Yesterday morning (Monday the 6th,) there was an immense mass meeting at the Court House, to devise ways and means for keeping peace. The meeting was large and enthusiastic, perhaps five hundred in attendance, and all classes represented. The speeches were pointed and decided, but every one advised adherence to law and order, and the administration of justice to all parties. It was evident however that all the white men felt that they had been outraged, and refused that protection to which every good citizen is entitled. A committee was appointed to wait on his excellency Governor Alcorn, to lay the grievances of the people before him, and the causes thereof, and to request him to provide the citizens of Meridian, with a good, efficient and just executive officer acceptable to the people.

It was evident that the white people had determined, that, after trying every means to bring the law to bear upon offenders, and this failing, they would rise in their full strength, and check the mad and destructive career of bad negroes, and their white confederates.

But alas the tragedy does not end here. The meeting closed quietly, and every thing seemed to be moving in the right direction.

In the afternoon of the same day (Monday) while the examination of the witnesses in the case of the state, vs W. Clopton, and other negroes charged with riotous conduct, on Saturday night at the time of the fire, was progressing, an altercation occurred between a Mr. Brantley (white) and Warren Tyler (negro) who was armed with two pistols. Tyler stated angrily that he would impeach Brantley's testimony, when Brantley raised a cane and advanced towards him. At this juncture Gen. Sutten, city Marshal, caught Brantley and held him. While Brantley was thus held, Tyler drew a repeater and commenced firing at him. At the first fire Judge Bramlette (on the bench) was shot through the head and instantly killed. The room was crowded, and great excitement prevailed. An indiscriminate firing commenced, in which Bill Clopton (the prisoner) and a negro named Gus Ford were killed, and several persons white and black wounded. Tyler, after firing several shots, jumped out of the court room, on the 2nd story, and ran up Sydney street. The announcement flew along the streets, "a negro has shot Judge Bramlette." Stores were closed almost instantly, and in less than five minutes 50 armed men were in pursuit of Tyler, who fired a number of shots at those following him, refusing to surrender to the last. Taking refuge in a small store room, he was overtaken and instantly killed.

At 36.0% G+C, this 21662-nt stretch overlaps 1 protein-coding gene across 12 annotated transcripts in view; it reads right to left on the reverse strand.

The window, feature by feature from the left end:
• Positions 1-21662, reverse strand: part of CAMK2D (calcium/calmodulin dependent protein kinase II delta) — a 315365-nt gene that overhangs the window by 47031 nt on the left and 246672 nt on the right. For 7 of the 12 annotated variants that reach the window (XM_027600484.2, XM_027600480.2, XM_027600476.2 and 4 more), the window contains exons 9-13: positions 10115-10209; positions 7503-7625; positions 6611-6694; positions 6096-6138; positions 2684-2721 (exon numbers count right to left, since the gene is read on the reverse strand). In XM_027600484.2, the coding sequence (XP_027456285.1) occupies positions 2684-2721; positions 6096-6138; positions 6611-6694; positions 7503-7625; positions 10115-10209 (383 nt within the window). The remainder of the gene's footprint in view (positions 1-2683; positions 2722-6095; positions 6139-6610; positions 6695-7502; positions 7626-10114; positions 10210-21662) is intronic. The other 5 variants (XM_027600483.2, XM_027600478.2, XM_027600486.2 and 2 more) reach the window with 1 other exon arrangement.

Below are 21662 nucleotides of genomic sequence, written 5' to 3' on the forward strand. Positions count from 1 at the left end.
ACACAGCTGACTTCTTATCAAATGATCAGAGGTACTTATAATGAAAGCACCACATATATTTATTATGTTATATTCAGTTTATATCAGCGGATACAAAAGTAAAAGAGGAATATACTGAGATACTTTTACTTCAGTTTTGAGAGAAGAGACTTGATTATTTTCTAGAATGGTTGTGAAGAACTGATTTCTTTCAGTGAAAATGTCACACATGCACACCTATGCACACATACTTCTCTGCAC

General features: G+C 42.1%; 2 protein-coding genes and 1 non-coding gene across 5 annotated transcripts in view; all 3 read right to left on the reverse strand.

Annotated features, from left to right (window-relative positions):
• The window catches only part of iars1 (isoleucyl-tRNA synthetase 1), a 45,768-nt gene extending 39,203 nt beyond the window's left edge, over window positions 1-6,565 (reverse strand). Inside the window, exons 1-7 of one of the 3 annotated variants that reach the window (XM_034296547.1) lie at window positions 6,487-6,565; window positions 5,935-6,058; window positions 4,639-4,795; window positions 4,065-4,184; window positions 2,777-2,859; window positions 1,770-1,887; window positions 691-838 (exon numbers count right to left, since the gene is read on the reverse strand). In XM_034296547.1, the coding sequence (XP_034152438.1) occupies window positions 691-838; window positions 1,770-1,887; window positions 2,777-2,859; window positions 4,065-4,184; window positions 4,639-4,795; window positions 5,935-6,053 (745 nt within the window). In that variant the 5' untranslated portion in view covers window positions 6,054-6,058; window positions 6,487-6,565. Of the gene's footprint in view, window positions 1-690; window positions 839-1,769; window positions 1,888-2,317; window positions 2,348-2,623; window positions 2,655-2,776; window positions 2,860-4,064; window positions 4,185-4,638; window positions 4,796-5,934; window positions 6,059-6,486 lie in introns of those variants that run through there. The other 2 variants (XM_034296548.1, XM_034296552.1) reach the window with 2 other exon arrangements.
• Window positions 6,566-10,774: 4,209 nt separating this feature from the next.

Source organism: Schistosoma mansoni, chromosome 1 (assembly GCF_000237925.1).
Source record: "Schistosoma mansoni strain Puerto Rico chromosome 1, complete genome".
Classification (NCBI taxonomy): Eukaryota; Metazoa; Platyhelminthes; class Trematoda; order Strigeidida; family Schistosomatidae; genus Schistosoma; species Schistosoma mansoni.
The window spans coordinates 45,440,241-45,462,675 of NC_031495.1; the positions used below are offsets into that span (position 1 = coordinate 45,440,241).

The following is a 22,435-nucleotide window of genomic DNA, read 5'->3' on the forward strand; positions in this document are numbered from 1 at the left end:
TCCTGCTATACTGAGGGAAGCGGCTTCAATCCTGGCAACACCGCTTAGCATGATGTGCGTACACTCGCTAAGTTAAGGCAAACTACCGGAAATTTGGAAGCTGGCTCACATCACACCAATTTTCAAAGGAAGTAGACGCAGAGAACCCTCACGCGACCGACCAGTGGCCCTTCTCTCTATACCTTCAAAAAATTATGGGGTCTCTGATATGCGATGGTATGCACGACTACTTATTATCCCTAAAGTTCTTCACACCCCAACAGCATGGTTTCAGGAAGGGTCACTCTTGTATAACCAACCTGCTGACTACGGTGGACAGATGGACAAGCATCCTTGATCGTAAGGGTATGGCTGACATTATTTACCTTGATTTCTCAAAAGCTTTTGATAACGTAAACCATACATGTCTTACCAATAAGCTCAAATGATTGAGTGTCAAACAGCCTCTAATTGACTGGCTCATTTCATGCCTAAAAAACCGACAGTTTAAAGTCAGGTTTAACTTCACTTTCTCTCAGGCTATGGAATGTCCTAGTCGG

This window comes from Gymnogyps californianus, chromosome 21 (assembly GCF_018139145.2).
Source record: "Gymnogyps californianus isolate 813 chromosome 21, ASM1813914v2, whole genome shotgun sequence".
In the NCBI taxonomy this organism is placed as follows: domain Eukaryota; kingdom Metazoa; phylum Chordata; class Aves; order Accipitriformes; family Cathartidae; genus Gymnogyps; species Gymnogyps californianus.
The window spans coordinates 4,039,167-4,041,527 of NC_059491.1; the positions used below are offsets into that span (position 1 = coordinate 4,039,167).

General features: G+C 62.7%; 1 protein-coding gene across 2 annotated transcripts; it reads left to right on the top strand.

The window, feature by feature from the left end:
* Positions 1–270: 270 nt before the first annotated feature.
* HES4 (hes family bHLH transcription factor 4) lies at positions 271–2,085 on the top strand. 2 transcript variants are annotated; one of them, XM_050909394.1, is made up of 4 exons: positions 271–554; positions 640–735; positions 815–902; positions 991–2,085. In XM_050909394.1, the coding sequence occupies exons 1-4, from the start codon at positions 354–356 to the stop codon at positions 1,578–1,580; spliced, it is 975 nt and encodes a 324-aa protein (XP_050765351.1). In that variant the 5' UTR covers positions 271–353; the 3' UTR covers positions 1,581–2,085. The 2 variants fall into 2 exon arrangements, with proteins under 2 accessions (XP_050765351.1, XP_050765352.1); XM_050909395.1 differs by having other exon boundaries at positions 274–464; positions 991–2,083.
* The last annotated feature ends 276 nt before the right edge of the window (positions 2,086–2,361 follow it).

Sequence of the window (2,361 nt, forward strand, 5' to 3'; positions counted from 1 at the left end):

During the evening and night, intense excitement prevailed. Under the authority of the Sheriff, more than 100 men and boys were patrolling the town, arresting some parties, and giving notice to others, who had helped to stir up strife, to leave immediately, and disarming negroes. Aaron Moore made his escape. The notable Mayor Sturges wrote out his resignation, signed it, and asked to be guarded to the Railroad, where he took his leave of a town which he had been one of the instruments in bringing to the verge of ruin, and started on his way to his Northern home.

It is to be regretted that during last night, a rush was made upon a guard placed over three negroes, by 12 or 15 armed men, who had become desperate. The three negroes were taken out and shot; their bodies were found near town this morning. Thus one white man, universally respected, having been Probate Judge, and being Justice of the Peace, and six negroes, were hurried suddenly and violently into eternity.

The delegation has gone to Jackson to wait on the Governor, peace and quiet are restored, and the citizens of Meridian now hope for protection and wholesome Government.

Yours &c.


Large Fire at Meridian!

Number of Families Burned Out!

Fire the Work of Incendiaries!


Several Negroes Arrested.

MERIDIAN, 3:30 P.M., March 6.

A fire broke out just before eight o'clock in rear of the upper part of Theodore Sturges' store, Saturday evening, March 4th, and spread rapidly until the entire square was consumed. By great exertions of the people, favored by a perfect calm in the atmosphere, the fire was prevented from spreading across the streets.

The losses are Hurlbutt & Bro., partially insured, Theodore Sturges, fully insured; A. Schimpf, family grocery, no insurance; M. Roos, dry goods; don't know about insurance. The building belonged to J. W. Harvey, no insurance. The tenement house owned by R. B. McCaskill, loss about fifteen hundred dollars; insurance $800. Don't know about other losses and insurance. One bar room was burned, and five families burned out of homes. There seems to be no doubt that the fire was the work of an incendiary.